(Aug. 5) After an eight-year absence, trade promotion authority will again be in the hands of the U.S. president.

After passage of a sweeping trade bill, President Bush will have the authority to craft trade agreements and bring them to Congress for an up or down vote.

U.S. Trade Representative Robert Zoellick said the Bush administration will move ahead aggressively on free trade negotiations with Chile and Singapore, a new round of World Trade Organization trade liberalization talks and talks to establish a free trade zone in the Western Hemisphere.

The Senate voted 64-34 Aug. 1 to approve the conference report on trade promotion authority. The House of Representatives, early the morning of July 27, had approved the bill on a 215-212 vote.

The trade package also includes renewal of a program offering lower tariffs on asparagus and other goods to the four Andean states of Colombia, Peru, Ecuador and Bolivia and another program under which the president can give preferential duty treatment to developing countries.

The trade bill also includes a $12 billion plan to provide assistance to U.S. workers who lose their jobs because of trade deals. While Republicans had reservations about the cost of worker protection, Democrats said they didn’t go far enough. What’s more, Democrats argued that past free trade deals, such as the North American Free Trade Agreement with Mexico and Canada, cost thousands of American jobs.

Beginning in 1974 every president has had that authority, but Congress refused former President Clinton’s requests to restore the power after it expired in 1994.

Industry leaders had mixed feelings about the success of the Bush administration’s quest.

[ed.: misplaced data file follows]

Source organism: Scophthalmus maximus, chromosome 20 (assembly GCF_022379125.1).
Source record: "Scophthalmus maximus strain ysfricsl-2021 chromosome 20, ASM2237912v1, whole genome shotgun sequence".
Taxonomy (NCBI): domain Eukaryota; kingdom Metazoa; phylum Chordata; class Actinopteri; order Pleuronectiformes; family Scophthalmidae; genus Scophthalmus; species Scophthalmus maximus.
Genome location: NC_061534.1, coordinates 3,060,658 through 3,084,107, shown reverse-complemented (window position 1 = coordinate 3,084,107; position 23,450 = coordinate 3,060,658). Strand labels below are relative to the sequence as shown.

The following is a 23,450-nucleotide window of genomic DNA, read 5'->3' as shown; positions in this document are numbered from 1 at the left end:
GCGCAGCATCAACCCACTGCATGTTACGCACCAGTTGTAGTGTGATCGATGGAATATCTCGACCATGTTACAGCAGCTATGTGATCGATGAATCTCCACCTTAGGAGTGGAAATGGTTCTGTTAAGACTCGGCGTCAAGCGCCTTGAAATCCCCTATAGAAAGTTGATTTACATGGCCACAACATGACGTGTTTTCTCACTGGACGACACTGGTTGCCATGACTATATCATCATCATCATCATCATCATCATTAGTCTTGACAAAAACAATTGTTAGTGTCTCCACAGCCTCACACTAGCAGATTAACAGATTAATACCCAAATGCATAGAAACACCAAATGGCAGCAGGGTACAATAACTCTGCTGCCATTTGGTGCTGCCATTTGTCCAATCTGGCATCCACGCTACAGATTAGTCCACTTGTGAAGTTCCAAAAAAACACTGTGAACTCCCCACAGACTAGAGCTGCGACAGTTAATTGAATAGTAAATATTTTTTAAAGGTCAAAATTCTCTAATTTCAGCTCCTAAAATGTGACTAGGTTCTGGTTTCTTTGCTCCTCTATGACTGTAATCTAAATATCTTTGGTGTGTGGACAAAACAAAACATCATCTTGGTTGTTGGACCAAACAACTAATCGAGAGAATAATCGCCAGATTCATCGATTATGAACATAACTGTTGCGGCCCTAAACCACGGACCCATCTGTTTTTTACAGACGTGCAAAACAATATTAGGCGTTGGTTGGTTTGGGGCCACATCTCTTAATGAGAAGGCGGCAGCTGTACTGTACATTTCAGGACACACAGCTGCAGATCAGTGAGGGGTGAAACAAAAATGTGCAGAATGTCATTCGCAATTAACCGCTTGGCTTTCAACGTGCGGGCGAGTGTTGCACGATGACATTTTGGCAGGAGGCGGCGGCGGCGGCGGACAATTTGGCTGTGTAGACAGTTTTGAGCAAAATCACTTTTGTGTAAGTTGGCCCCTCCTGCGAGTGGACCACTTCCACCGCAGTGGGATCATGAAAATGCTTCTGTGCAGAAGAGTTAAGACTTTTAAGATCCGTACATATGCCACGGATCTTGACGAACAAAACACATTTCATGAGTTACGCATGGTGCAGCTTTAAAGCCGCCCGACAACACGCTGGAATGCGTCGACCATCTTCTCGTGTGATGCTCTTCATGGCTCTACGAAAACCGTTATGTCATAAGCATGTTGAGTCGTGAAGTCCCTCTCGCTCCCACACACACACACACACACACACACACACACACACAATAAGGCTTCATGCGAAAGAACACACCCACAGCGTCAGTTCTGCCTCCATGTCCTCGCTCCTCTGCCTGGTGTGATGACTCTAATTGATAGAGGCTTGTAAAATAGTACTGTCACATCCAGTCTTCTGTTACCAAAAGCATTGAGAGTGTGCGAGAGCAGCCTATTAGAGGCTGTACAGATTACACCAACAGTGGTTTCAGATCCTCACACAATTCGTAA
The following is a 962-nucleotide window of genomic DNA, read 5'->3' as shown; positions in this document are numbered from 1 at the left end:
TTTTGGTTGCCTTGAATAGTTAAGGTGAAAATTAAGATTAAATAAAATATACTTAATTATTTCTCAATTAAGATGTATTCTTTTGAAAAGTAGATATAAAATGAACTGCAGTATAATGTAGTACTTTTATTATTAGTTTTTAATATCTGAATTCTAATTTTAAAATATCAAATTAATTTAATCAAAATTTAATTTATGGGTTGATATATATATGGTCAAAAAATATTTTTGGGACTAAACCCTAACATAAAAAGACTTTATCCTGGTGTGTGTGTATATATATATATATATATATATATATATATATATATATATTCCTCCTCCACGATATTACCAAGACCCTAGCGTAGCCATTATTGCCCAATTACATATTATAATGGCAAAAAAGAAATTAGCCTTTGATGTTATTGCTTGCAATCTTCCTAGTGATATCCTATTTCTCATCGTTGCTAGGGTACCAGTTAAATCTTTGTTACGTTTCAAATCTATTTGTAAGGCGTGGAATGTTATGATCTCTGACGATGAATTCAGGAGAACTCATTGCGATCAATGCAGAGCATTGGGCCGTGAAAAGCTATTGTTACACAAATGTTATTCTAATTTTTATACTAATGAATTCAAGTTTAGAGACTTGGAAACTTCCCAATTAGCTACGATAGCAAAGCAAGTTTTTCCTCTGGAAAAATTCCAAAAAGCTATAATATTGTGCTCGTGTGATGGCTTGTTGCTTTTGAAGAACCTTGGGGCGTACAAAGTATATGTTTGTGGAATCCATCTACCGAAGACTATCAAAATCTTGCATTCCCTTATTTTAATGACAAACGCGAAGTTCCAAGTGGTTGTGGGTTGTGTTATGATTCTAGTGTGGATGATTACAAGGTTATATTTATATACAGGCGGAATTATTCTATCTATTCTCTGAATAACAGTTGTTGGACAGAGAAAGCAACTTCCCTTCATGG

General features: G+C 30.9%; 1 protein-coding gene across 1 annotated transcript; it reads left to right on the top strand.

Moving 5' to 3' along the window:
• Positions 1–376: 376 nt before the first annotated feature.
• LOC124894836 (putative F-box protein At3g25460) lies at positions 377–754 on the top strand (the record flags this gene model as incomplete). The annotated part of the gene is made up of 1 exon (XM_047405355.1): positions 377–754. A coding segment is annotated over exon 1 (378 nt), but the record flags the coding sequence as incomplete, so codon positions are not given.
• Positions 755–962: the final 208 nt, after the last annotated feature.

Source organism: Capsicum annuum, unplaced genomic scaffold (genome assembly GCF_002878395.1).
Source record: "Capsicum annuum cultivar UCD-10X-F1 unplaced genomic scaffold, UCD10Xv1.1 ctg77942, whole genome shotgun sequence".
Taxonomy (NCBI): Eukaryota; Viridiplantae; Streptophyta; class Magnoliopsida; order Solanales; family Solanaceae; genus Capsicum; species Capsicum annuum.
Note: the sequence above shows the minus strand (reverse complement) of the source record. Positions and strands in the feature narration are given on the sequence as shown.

DISILLUSIONMENT

It was a difficult fight, since many elements of U.S. industry and some produce industry leaders did not like the results from the NAFTA and the Uruguay Round talks of the WTO.

Chris Schlect, president of the Northwest Horticultural Council, Yakima, Wash., said the fight for trade promotion authority reflected disillusionment with trade agreements of the 1990s.

Keeping trade promotion authority will depend on the success of multilateral and bilateral trade negotiations, he said.

“If this package is not deemed to help agriculture producers, then it may well be impossible renew trade promotion authority in five years,” he said.

INTO PRACTICE SOON

Mary Kay Thatcher, director of public policy for the American Farm Bureau Federation, Washington, D.C., said the debate over trade promotion authority is not just theory.

“The WTO agricultural negotiations are scheduled to end in March. The U.S. needs to be in a leadership role,” she said.

Camille Hukari, president of Rodacamar Farms, Inc., Hood River, Ore., said she believes the Bush administration knows the importance of U.S. agriculture in trade negotiations.

While she said she is concerned about giving Bush a blank check at the negotiating table with no congressional oversight, she said she believes he and his negotiating team will remember the importance of agriculture.

“I’m going to be optimistic, though I may regret having said that ,” she said.